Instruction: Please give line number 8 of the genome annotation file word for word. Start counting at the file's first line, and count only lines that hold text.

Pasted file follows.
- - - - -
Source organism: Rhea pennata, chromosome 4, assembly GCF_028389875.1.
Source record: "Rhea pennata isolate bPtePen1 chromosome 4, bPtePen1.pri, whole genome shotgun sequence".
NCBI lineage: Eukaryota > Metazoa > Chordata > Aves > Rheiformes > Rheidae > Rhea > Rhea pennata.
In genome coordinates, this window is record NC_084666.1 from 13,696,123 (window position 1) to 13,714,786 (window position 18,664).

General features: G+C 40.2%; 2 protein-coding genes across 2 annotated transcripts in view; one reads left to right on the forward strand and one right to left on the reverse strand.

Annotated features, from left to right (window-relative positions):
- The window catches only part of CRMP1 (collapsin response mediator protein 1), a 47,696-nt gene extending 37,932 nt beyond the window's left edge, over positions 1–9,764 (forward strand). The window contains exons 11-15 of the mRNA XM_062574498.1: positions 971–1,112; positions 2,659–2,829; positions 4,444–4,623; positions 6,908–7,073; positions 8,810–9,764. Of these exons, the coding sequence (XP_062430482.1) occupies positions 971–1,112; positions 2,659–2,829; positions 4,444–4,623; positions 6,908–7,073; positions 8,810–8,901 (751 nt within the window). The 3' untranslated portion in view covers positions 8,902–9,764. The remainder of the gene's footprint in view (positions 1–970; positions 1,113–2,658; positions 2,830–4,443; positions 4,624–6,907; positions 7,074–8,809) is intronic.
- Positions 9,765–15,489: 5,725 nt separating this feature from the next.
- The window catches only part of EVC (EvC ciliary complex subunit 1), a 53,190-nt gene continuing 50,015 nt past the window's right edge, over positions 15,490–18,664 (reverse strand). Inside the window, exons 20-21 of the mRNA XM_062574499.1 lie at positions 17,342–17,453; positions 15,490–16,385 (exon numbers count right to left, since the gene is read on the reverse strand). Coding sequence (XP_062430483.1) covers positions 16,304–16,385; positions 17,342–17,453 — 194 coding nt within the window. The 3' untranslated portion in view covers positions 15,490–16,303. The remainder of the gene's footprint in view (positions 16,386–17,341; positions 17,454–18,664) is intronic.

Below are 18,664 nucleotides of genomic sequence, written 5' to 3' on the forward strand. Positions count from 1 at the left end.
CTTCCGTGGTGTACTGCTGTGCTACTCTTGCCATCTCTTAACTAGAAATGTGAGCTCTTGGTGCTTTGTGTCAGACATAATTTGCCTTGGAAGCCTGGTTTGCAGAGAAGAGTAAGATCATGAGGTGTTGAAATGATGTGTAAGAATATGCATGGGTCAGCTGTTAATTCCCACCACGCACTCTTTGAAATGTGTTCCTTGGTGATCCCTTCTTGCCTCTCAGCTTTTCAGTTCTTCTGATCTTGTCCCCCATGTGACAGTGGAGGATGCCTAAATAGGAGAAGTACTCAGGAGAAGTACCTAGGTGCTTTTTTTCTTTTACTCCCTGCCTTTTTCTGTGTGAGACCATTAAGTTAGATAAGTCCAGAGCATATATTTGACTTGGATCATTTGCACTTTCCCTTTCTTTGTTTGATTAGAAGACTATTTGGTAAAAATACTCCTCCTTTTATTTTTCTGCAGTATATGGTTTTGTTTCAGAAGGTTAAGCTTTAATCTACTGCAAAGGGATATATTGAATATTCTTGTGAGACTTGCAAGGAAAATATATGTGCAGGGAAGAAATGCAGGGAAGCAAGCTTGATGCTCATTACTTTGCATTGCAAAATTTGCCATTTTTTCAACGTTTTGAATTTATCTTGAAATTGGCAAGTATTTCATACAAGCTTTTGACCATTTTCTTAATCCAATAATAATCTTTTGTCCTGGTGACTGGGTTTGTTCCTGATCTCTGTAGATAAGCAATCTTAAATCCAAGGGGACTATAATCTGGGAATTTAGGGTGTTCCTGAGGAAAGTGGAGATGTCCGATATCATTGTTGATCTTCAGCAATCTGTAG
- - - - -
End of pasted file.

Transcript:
- Positions 9,765–15,489: 5,725 nt separating this feature from the next.